Author: David Lamb

I’m thankful, but I still grieve

Dad Dave at Lamb Grave PlotI’m thankful, but I still grieve. 

I have many things to be thankful for.   

I’m thankful to be a man.  I love the things typically associated with masculinity: sports, competition, protecting and providing for my family.  I like to stand, not sit.

But I grieve for the millions of women who have been victimized by men, women who have been raped, trafficked, and sexually assaulted.

I’m thankful for my racial heritage.  I visited the grave sites of my grandparents with my father in Lexington, Kentucky this past week, and listened proudly to stories about my ancestors.

But I grieve for the many Americans of non-European heritage who do not yet share the many privileges that I take for granted.

I’m thankful to be an American citizen.  I love to freely vote, to freely worship my God, and to freely praise or to freely critique my government.

But I grieve for the many residents of this land who fear deportation, and who are only able to take the jobs most Americans don’t want.

I’m thankful to be a parent.  I love to talk, to play, to wrestle with my sons.  They give me joy every day, and I’m intensely proud of them.

But I grieve for parents who have lost sons and daughters this past year, in Syria, in Liberia, and in Ferguson, Missouri.

Exodus: Gods and Kings: What to do when Hollywood gets the story “wrong”?

The new film, “Exodus: Gods and Kings” will be released December 12, 2014 (watch the trailer below).

I obviously, haven’t seen it, but I know what’s going to happen (spoiler alert: the Israelites are freed). But I also can predict what Christians will say. Based on responses to numerous previous screen portrayals of Scripture, most notably to the recent Noah film (2014), there will two reactions among the Christian community.

1) Some will say, “Hollywood is making a movie about the Bible. That’s awesome! I can’t wait to see how big they make the walls of water of the Red Sea. I’ll definitely see it.”

2) Others will say, “Hollywood never gets the Bible right. Look what happened to the Noah movie. I’ve already heard bad things about the new Exodus film. They change the story. I definitely won’t see it.”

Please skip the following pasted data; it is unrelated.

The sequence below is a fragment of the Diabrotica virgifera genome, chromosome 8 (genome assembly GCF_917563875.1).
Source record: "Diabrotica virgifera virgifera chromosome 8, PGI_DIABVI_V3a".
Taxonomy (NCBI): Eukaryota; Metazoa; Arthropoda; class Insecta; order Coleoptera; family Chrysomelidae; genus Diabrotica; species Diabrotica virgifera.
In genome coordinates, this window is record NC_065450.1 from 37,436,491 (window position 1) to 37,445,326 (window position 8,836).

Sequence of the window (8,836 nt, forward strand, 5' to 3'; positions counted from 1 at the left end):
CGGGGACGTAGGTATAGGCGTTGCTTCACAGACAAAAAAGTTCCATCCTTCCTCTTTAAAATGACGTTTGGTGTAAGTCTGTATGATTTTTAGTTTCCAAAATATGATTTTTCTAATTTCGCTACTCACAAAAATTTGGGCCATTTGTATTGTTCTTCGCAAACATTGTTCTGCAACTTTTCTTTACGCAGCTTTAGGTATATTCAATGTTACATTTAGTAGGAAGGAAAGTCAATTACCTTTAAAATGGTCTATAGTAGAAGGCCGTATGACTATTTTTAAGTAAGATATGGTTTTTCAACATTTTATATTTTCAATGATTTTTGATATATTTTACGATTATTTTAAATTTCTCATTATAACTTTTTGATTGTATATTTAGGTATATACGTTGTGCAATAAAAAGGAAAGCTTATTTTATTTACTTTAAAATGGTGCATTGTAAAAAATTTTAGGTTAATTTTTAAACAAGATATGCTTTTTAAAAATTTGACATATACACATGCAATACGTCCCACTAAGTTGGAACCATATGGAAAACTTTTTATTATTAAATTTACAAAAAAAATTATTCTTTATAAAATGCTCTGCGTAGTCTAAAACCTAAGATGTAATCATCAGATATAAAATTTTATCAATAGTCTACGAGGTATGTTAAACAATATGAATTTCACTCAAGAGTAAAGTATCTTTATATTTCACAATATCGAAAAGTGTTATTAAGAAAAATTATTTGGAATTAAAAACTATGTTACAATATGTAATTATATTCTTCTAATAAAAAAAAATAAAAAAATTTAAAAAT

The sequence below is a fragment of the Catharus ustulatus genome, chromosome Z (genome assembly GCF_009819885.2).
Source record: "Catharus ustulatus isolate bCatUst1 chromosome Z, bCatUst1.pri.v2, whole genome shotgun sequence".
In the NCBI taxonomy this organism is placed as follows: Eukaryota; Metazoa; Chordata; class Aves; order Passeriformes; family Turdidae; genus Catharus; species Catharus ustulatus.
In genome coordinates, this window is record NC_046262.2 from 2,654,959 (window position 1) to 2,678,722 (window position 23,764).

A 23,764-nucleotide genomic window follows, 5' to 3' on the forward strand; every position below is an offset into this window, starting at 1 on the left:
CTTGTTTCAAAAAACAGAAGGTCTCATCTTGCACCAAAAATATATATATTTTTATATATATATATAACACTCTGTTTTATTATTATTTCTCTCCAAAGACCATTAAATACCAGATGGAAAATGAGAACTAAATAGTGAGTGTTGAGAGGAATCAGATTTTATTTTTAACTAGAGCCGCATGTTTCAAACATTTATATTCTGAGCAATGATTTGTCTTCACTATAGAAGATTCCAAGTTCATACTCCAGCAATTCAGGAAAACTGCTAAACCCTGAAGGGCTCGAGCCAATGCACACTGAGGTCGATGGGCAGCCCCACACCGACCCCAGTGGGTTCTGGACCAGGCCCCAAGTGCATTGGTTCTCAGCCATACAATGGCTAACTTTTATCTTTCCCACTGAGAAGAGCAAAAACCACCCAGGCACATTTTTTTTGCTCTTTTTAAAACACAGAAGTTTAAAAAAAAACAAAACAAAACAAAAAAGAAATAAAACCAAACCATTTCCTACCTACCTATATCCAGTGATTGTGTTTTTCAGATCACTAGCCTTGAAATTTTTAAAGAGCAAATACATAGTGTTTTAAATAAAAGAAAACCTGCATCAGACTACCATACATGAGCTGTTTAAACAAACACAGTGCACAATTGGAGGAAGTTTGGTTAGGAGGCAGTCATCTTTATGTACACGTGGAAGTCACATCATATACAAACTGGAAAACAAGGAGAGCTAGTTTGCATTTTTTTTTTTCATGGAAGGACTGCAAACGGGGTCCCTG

I personally identify more naturally with the first group, but I understand the second group.

I am frequently in situations where people don’t get the biblical story right (perhaps some of those times I was listening to some of you). But before I jump into biblical scholar mode, I recall it’s not my job to correct every minor detail. Christians who say, “Hollywood got the story wrong” come across like the person in high school that corrected everyone else’s grammar. You don’t want to be that person (like you don’t want to be the creepy Rob Lowe).

I would hope that both groups would remember that this film is just an interpretation of the story (like Renaissance art portrayals of biblical scenes). The Bible reinterprets the story of the Exodus in different ways, emphasizing different things.  Some of these interpretations seem contradictory.

Check out these two versions in the Psalms of the complaining in the wilderness (Exo. 16-17):

“They asked, and he brought quails,
and gave them food in abundance.
He opened the rock, and water gushed out” (Psalm 105:40-41a).

“But they had a wanton craving in the wilderness,
and put God to the test in the desert” (Psalm 106:14).

Psalm 105 frames their complaining positively.  They asked, he gave.

Psalm 106 describes it a bit more negatively (“wanton craving”, testing God).

If Scripture itself can retell the story it such divergent ways, perhaps we should cut some slack to these screen interpretations.

The story of the Exodus is an amazing story, re-told more than any other story in Scripture. I’m glad Hollywood is retelling the story. I’ll see the film and tell you what I think about it next month (the good, the bad, and the ugly). Maybe I’ll see you at the theater (save me the aisle seat).

Ephahs, Hins, and Michael Lewis’ Flash Boys

“You must have accurate scales and accurate weights, an accurate ephah and an accurate hin (1 gallon)” (Leviticus 19:36).

If you read that verse carefully, you should have a couple of questions. Here are mine:

1) What’s an ephah and a hin?